Saturday, January 30, 2010

You Kant Do That on a Blog, Part III of III

By Observation Deck * Other Observation Desk Posts

As unbelievable as it sounds, I have survived my first semester of 1L year of law school – although barely. Even more unbelievably, I have returned to complete my tri-partide epic about Kant.

As promised, this part is supposed to be about applying Kant’s categorical imperative – but this may be a harder task even than understanding its philosophical underpinnings.

Let’s start with one hypothetical and go from there. I was riding home from work on the subway (some of you may know it as the “metro,” the “tube,” or even the “iron-bellied subterranean beast”) when some old lady gave me a really hard time about not giving up my seat to her. I have nothing against old ladies and the truth was that I didn’t see her. This got me thinking about whether Kant’s categorical imperative required me to give up my seat to this old lady. What immediately occurred to me was how complex an application of the categorical imperative would be in something as simple and mundane as this.

Let’s just start with the first formulation – that we should act “only according to that maxim whereby we can at the same time will that it should become a universal law.” Seems straightforward, doesn’t it? Not so fast. It seems that we may get conflicting answers depending on how we defined this “maxim.” For example, if I defined the maxim as “we should always yield our seat to someone older than us,” this would seem to require that I give up my seat to the old lady. But could I “universalize” this maxim? What if I were handicapped and there was a fully healthy, non-elderly person who just so happens to be older than me? Would I be required by my maxim to yield my seat to him? Doesn’t this seem a little intuitively strange – to require a handicapped person to yield his seat to a healthy person who happens to be older?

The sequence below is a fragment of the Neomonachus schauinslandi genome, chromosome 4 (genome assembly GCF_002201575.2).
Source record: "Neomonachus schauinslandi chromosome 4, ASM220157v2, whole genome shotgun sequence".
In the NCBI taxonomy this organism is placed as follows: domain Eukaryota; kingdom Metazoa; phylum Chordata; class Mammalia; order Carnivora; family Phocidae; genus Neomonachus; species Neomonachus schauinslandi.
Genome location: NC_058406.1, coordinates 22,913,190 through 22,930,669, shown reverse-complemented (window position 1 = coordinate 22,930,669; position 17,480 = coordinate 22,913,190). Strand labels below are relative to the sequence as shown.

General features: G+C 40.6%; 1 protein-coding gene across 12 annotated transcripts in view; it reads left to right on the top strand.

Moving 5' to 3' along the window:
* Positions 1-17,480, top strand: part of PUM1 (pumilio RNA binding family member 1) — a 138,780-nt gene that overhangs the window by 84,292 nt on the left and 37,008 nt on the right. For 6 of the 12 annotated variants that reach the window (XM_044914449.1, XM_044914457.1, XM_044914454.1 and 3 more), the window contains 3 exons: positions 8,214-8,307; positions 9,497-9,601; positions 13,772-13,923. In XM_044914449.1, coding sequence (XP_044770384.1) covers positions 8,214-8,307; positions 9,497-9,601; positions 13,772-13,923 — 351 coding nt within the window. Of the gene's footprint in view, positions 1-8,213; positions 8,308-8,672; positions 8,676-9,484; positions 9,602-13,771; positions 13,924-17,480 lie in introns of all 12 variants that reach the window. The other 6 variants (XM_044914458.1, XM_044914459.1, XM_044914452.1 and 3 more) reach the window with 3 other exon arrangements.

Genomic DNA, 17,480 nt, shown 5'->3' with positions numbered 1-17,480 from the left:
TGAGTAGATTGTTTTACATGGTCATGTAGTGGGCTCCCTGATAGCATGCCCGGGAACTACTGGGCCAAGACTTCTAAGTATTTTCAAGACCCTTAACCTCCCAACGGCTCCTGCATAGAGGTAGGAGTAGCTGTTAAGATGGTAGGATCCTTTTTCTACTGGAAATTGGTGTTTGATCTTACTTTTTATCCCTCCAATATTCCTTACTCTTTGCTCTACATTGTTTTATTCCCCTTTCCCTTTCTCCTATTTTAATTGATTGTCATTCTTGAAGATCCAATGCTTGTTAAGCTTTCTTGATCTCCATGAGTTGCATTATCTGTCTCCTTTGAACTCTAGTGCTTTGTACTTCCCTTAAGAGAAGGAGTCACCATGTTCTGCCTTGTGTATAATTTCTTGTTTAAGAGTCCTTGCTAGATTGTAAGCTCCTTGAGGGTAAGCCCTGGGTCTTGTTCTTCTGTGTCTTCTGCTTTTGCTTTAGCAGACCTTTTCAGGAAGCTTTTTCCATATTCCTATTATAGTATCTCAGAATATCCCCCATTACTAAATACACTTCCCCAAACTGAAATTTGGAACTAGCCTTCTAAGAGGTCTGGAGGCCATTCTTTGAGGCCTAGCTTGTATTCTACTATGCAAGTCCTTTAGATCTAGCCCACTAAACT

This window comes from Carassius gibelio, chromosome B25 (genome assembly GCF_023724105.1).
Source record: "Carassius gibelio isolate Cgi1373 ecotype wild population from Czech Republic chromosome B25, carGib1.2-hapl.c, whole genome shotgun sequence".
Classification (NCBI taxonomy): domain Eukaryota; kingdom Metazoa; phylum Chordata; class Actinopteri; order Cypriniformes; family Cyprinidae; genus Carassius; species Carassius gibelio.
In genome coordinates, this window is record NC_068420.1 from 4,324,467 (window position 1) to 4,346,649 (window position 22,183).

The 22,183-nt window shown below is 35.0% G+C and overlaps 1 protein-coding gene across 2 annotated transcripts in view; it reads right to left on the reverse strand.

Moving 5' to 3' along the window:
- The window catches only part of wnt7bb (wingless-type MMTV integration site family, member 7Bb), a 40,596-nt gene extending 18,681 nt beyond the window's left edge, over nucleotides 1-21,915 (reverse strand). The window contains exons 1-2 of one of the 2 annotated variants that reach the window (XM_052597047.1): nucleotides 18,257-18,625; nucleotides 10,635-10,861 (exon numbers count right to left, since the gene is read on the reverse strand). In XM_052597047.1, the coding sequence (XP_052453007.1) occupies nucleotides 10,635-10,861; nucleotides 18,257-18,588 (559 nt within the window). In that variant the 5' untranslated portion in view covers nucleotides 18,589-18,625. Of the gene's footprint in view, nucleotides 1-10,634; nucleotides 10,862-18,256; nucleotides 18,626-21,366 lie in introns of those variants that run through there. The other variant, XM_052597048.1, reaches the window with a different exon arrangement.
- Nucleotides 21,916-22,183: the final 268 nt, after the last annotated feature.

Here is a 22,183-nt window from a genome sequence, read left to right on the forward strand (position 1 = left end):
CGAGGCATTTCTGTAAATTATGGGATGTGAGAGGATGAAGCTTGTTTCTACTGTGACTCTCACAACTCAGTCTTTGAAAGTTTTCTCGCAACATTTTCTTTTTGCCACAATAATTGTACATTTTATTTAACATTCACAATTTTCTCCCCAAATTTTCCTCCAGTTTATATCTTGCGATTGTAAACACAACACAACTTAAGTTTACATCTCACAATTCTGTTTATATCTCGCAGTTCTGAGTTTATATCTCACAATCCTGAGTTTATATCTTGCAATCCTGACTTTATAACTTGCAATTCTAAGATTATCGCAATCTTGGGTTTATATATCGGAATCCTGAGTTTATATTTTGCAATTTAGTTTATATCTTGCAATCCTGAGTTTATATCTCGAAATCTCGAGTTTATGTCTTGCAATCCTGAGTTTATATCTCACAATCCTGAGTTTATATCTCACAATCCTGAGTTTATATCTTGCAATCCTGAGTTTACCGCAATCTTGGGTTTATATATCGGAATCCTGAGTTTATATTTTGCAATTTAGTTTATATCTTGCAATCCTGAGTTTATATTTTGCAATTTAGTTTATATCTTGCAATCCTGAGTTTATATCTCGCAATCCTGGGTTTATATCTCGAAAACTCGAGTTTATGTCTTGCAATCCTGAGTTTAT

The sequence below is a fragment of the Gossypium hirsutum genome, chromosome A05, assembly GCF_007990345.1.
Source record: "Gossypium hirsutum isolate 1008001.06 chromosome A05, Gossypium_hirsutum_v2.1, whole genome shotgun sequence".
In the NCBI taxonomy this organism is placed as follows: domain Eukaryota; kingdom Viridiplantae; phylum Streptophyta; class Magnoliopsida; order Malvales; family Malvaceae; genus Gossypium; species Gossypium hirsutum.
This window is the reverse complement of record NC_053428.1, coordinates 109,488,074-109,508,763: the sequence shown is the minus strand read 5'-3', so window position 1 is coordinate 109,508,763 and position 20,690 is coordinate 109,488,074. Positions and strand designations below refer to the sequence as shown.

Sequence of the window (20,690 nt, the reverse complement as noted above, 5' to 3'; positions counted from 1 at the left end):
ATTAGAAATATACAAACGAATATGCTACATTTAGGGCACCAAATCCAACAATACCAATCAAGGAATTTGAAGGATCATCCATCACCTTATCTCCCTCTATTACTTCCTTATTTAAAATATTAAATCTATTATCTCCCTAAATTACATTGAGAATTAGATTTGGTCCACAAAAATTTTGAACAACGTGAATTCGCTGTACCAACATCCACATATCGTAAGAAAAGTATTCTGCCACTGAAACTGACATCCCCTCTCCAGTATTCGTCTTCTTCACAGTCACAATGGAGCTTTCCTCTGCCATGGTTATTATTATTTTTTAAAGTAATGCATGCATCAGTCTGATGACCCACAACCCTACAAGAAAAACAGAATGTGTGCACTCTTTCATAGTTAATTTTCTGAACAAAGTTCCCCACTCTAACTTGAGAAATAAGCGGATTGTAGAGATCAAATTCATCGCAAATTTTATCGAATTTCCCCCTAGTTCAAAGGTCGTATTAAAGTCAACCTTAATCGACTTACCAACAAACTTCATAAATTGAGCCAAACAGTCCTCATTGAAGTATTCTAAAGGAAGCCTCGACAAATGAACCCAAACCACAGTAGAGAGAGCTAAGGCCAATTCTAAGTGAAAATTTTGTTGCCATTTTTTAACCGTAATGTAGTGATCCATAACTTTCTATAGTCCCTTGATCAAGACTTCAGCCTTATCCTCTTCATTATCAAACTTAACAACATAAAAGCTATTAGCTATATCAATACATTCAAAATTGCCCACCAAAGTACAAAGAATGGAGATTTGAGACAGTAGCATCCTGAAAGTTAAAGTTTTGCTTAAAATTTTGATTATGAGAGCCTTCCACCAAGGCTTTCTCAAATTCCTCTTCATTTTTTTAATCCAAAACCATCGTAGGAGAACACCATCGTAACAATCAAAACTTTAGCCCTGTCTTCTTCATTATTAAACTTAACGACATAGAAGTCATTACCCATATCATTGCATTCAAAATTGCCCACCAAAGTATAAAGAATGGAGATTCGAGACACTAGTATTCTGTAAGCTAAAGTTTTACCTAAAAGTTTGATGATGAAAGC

What about if I changed the maxim a little, say something like this – “we should always yield our seat to someone who is weaker than us.” This seems to work – I would be required to yield my seat to the old lady but not if I were handicapped or otherwise weaker than her. But there is still a problem -- what if we tried universalizing this maxim as Kant asks us to do? Wouldn’t everyone on the train be required to give their seat to someone who is weaker than them? So let’s say, I followed the maxim and gave the seat to the old lady, wouldn’t she also have the duty to look for someone else who may be even weaker than she were. If she found such a person and gave him/her her (I would use "that seat" to avoid the her her repetition) seat, wouldn’t that third person be required to look for a person even weaker than him/her? Wouldn’t this sort of degenerate into absurdity if everyone were required to look for a person weaker than them to give their seat to every time they wanted to sit down on the subway? It appears that universalizing this maxim leads to absurd results, something that would, under Kant, make the maxim void as a “universal law” for us to follow.

What about the second formulation – the requirement for us to only act in such a way that we “treat humanity, whether in our own person or in the person of any other, always at the same time as an end and never merely as a means to an end? Let’s use the same seat-yielding example as above. At first, there doesn’t seem to be any problems. In yielding the seat, I am clearly acting in such as way that treats the old lady as an end in herself and not as a means to an end. Or am I?